Celebrating: Blossoms and blooms on a dreary weekend

It’s rained every weekend for the last three weeks, making it impossible for me to put into action any of the many gardening projects I have been dreaming of ever since the Fall.  Actually, most of these plans were dependent on two patches of land we first attempted to rototill with something that looked like this:

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After a day’s worth of worthless work (and one square foot “done”), we gave up and called in the pros:

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I spent the next two weeks removing many a wheel barrow full of rocks and boulders away, hauling bags of compost up to both sites, and doing my best to “prepare the soil” exactly as my gardening manuals required.  We covered both areas with tarp to prevent weeds from taking over, and I thought that was that.  May gardening would be easy as anything, since all the hard work was done.

Clearly, I have a lot to learn.

We opened up the farm in April, only to discover that winter snow and winds had ripped away and torn the tarps to shreds.  Weeds are happily growing and thriving in all that soil I had worked so hard to improve.  Also, I had been doing some research of my own and discovered why so many neighboring farms seem to have these:

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Clearly, I have a lot of work to do.  In the meantime, I am enjoying the blossoms and blooms planted by previous residents of our farm…people who knew what they were doing.  I celebrate them.

 

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Winter at the farm

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It’s been snowing at the farm, I hear, and winter seems to have arrived up there to stay. Every morning, I wake up and compare notes: what it’s like outside my window in New Jersey, and then what it says it’s like upstate…on my phone.  Not the same thing. Not nearly.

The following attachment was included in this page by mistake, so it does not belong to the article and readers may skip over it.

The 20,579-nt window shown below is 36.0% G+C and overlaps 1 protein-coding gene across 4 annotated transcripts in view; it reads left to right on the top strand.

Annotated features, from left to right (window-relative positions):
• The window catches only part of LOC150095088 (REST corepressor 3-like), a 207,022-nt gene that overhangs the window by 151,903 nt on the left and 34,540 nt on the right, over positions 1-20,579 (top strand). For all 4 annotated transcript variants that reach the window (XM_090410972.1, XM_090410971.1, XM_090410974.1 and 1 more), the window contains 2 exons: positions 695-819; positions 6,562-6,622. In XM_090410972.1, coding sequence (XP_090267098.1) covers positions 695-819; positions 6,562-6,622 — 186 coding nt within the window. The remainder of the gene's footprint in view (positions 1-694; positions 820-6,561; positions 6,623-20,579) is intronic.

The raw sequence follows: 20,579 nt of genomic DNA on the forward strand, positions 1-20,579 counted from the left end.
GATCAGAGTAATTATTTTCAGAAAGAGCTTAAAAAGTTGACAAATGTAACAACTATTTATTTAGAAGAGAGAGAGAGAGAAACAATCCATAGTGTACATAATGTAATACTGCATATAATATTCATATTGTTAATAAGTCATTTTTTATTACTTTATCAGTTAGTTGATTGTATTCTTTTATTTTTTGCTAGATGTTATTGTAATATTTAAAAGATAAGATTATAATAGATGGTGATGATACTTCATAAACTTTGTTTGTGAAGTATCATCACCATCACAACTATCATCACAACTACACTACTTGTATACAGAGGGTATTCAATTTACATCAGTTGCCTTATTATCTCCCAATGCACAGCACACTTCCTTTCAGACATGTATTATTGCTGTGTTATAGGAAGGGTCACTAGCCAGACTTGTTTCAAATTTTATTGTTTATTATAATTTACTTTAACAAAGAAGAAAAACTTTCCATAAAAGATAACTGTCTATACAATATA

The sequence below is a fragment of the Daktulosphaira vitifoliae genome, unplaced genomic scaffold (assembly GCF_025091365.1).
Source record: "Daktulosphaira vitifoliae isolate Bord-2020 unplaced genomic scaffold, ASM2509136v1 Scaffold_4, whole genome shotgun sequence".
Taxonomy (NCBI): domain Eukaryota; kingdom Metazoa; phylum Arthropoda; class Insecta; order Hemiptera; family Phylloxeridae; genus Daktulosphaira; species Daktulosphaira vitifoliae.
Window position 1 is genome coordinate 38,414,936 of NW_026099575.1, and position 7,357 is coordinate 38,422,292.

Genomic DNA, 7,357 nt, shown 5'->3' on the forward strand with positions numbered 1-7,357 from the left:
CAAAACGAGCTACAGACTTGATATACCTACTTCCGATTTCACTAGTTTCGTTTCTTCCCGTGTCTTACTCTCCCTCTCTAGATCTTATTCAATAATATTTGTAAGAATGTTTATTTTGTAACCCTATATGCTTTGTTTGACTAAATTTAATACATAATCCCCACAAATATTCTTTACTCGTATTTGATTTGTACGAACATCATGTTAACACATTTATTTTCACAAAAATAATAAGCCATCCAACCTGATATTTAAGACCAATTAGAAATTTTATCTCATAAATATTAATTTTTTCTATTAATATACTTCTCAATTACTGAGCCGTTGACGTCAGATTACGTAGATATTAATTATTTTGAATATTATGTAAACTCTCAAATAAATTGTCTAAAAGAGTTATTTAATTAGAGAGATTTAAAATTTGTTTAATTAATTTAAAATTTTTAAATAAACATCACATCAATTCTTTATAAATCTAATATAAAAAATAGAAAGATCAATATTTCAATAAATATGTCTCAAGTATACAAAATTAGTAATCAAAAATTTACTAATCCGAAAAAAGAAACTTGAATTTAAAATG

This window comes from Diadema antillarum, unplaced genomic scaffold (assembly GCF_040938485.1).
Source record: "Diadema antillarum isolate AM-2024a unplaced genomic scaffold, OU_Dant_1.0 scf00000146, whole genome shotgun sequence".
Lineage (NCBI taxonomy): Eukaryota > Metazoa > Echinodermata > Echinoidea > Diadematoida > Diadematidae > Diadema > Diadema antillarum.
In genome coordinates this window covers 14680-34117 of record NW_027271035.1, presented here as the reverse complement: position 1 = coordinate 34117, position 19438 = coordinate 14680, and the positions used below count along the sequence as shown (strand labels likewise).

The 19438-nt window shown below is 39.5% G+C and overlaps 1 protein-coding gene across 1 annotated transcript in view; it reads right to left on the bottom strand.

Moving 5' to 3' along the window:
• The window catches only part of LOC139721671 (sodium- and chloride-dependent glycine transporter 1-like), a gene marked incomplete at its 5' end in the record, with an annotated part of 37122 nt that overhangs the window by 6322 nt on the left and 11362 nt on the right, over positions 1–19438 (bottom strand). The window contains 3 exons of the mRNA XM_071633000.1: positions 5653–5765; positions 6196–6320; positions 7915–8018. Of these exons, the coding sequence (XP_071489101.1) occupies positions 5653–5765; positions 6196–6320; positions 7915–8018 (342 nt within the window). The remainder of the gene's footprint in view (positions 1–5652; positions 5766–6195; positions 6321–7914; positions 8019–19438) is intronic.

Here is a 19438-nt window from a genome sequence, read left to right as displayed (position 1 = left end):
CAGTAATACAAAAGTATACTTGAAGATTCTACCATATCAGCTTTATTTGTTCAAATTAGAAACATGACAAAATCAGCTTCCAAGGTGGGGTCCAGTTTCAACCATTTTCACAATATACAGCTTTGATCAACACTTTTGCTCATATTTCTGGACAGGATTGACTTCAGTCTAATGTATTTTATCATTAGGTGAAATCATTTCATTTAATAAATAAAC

I imagine that the valley is wrapped in veils and coverlets of snow; I imagine that snow now obscures the slate rooftops of all our barns; I imagine that there is even snow on our porch.

The wood stoves sit cold and quiet.  The old glass panes reflect wintry sun and grey skies.

Our farm is alone this winter.  I feel it’s absence, and am alone, too.

 

The comfort of old stone walls

The woods around the farm are replete with tumble down old stone walls.  They wend their way here and there, a broken and haphazard chain without rhyme or reason.

We catch glimpses of walls through curtains of ferns in the Summer, and under blankets of russet leaves in the Fall. There is always something unexpected about the sight, and yet something comforting.

I love the way they seem to catch the light, no matter how weak.  I love the dense green mossiness that looks as old as time.  I love their constancy.  I love the stories they hide, of farms and homes that stood where there are now only woods.

They have been here long before I arrived…they will be here long after I am gone…still wending their way here and there.

 

 

Going to Walden

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“Going To Walden”
by Mary Oliver

“It isn’t very far as highways lie.
I might be back by nightfall, having seen
The rough pines, and the stones, and the clear water.

Friends argue that I might be wiser for it.
They do not hear that far-off Yankee whisper:
How dull we grow from hurrying here and there!

Many have gone,
and think me half a fool to miss a day away in the cool country.
Maybe.
But in a book I read and cherish,
going to Walden is not so easy a thing as a green visit.
It is the slow and difficult trick of living, and finding it where you are.”

Walden may well be a state of mind; and I have known that kind of Walden, too.  An interior Walden to  retreat to when the world becomes loud and intrusive.

But, the other kind of Walden, a physical place of earth and sky, that was something new. Loving the farm and calling it home is not a new feeling – I guess it’s a newish feeling, since we’ve only been able to call it home relatively recently.  Home it is.

Last Sunday, coming up the valley with bread and eggs for breakfast, I caught sight of the farm from some distance away.  The trees are bare now, and all the cornfields have been mowed down – there is nothing, as October fades into November, to shroud the view.  I had to pull over and stand by the side of the road to take it in.

There, coatless in the early morning chill, I felt the warmth of Walden…and knowing where I am.

Celebrate this week:…back at the farm

Celebrate with Ruth Ayres @ ruth ayres writes  …. because we need to celebrate moments in our lives every chance we get!

 

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I’m celebrating being back at the farm this October weekend.  Fall is making itself known in russets and golds, and our lush valley now glows gently under a grey sky.  We are bathed in amber light as we wade through deep carpets of yellow and brown speckled leaves. Sophie chases her army of squirrels, who seem to have assembled in force just so that she stretch he legs and give chase with abandon.

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The stresses and strains of the work week waft away in the chill or the early morning breeze.